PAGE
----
How to Clean and Cook Rabbits
Harvesting and Cleaning Rabbits for the Table
This page provides information about harvesting, cleaning and preparing rabbits for the table. Also included are tips on storing, cooking and serving rabbit meat.
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In North America, rabbits are available from a variety of sources. Throughout Canada, the USA and Mexico, hunters harvest species of wild rabbits for sport and as table fare.
In addition to wild rabbits, farmers, homesteaders, and ranchers grow domesticated rabbits for food. Rabbits are easy to grow and provide lean, delicious meat for consumption.
Part I - Removing The Skin
Removing the skin from a rabbit carcass is an important step in the process. Some people find the process easier if the carcass is hung up in a work area, while others prefer to work on a bench.
With either method, skinning starts by carefully making a slit along the underside from pelvic region upward towards the head. Next cuts are made laterally along the inside of each leg, working towards the foot.
Working from the belly area, carefully peel the skin outward and off each leg. Cut the skin free at each foot, the tail, and around the sexual organs and anus. Pull the skin upward to the head, freeing it entirely from the body. At this point, the head can be removed with the skin attached.
During the entire process, extreme care should be taken to avoid getting hair, dirt, urine or feces on the meat. If possible, have a helper handle disposal of waste items and clean the work area between tasks.
Part II - Processing the Carcass
After the carcass has been skinned and the head removed, use a meat cleaver to remove the feet. Using a sharp knife, open the body cavity and cut from the top of the breast down to the crotch, cutting around the anus and sexual organs.
Next, reach up thru the body cavity and pull the esophagus and stomach, downward, being careful to avoid spilling any fluid. The entire digestive system, liver, heart and lungs should come out together. Continue removing the mass, being careful not to allow its contents to contaminate the meat. To finish, cut any remaining items away from the carcass, including the bladder and other organs.
Now, inspect the carcass and remove any remaining items such as the windpipe and kidneys. This is good time to clean up any rough cuts at the ends of the legs or neck. Separate out any meats that will be used such as the heart, kidneys or liver.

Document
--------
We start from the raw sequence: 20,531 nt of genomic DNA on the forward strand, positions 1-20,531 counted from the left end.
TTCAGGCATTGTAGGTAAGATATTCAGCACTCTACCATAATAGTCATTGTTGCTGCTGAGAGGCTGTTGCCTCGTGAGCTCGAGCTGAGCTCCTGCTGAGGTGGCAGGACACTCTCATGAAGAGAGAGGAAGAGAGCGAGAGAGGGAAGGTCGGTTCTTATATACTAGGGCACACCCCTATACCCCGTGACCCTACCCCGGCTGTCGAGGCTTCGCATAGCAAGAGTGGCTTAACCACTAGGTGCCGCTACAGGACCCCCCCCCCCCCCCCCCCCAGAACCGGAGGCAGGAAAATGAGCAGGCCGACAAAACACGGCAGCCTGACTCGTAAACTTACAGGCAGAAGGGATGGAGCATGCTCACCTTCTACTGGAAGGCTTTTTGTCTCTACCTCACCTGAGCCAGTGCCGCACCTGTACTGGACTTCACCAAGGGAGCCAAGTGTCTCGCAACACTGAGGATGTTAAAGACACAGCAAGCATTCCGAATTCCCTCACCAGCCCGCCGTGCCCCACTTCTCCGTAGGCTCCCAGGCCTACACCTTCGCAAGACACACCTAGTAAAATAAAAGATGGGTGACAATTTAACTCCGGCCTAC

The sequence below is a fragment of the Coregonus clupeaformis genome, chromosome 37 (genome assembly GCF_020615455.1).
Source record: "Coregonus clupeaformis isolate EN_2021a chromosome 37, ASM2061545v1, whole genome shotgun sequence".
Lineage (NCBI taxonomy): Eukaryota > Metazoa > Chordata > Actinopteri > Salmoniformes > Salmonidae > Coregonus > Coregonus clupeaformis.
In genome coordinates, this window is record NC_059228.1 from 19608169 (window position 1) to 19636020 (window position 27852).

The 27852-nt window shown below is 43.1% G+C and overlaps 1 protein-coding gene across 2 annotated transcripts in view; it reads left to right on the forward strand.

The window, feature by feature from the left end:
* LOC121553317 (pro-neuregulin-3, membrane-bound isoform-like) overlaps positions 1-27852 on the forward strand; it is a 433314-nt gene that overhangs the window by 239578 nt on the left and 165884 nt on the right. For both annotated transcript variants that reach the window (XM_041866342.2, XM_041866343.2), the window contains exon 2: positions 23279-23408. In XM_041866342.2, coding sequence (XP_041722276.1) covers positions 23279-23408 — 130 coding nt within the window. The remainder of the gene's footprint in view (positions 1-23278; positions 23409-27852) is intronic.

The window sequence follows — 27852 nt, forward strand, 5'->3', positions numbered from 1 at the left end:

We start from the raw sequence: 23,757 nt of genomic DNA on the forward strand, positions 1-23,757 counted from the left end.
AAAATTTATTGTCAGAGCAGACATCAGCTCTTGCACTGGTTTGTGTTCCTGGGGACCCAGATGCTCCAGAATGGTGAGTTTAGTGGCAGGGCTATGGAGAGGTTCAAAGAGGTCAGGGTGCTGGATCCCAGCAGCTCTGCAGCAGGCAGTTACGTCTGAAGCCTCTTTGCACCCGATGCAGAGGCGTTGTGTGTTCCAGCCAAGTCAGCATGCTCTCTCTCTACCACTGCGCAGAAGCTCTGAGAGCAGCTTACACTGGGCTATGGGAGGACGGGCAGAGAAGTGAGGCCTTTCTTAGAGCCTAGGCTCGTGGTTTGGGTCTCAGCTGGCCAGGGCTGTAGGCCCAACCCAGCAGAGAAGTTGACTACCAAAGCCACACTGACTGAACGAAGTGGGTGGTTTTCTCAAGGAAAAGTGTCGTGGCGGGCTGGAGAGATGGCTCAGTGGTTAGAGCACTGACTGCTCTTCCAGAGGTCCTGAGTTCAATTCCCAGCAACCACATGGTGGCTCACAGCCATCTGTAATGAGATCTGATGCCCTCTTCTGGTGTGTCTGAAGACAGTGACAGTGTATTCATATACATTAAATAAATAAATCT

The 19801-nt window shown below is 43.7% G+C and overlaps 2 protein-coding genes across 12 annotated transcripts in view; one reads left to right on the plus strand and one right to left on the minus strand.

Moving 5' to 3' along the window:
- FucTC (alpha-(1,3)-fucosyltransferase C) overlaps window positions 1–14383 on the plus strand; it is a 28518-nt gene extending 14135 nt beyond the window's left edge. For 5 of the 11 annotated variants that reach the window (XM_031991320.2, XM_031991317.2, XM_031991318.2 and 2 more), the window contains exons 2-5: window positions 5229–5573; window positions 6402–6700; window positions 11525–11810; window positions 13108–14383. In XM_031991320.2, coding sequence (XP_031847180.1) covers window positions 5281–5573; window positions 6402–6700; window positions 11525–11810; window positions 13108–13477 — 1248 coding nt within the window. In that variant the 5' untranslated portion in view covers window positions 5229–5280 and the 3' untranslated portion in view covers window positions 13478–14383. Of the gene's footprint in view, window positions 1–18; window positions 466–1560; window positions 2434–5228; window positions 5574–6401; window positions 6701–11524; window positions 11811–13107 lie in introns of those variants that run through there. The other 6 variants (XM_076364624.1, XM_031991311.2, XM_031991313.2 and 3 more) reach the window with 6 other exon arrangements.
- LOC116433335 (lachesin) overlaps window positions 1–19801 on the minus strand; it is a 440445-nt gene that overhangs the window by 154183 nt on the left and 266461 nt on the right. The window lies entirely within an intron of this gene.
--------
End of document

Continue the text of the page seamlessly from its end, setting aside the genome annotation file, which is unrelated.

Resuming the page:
Now the carcass and organs are ready to be rinsed. Using clean, cold water, rinse the carcass thoroughly and lay aside for inspection. Finally, remove any hairs or other debris from the carcass.
At this point, the body may be stored intact or cut into pieces. To separate the meat, lay the body out on a clean cutting board. Cut each leg away at the upper joint. Small legs can remain together but for larger rabbits, the hind legs may need to be cut into 2 pieces.
After all the legs have been removed, the body should be cut just above the waist. The upper section can be split, leaving the ribs intact. If necessary, split the lower body as well.
After cutting up the meat, everything should be rinsed once again with cold water. Chill the meat immediately or for long term storage, freeze the meat. For freezing rabbit meat, vacuum bags provide a simple solution at a reasonable cost.
How to Cook Rabbit Meat
Once rabbit meat has been processed, it is ready to be cooked. In North America, a traditional rabbit dish is pan fried rabbit. This delicious recipe is easy to prepare. Rabbit meat is simply coated with flour or another breader and fried like chicken. Some fried rabbit recipes include an egg wash and adding spices to the coating before frying. Deep fryers also work well for fried rabbit.
Rabbit meat can also be baked, stewed or cooked in other ways. One popular way to cook the lesser parts is to cook them for several hours in a slow cooker. Next, the parts are removed and the meat stripped from the bone.
The meat is then diced and returned to the stock and simmered with vegetables, herbs, spices and perhaps thickened with a rue mixture. The end result is a delicious rabbit stew.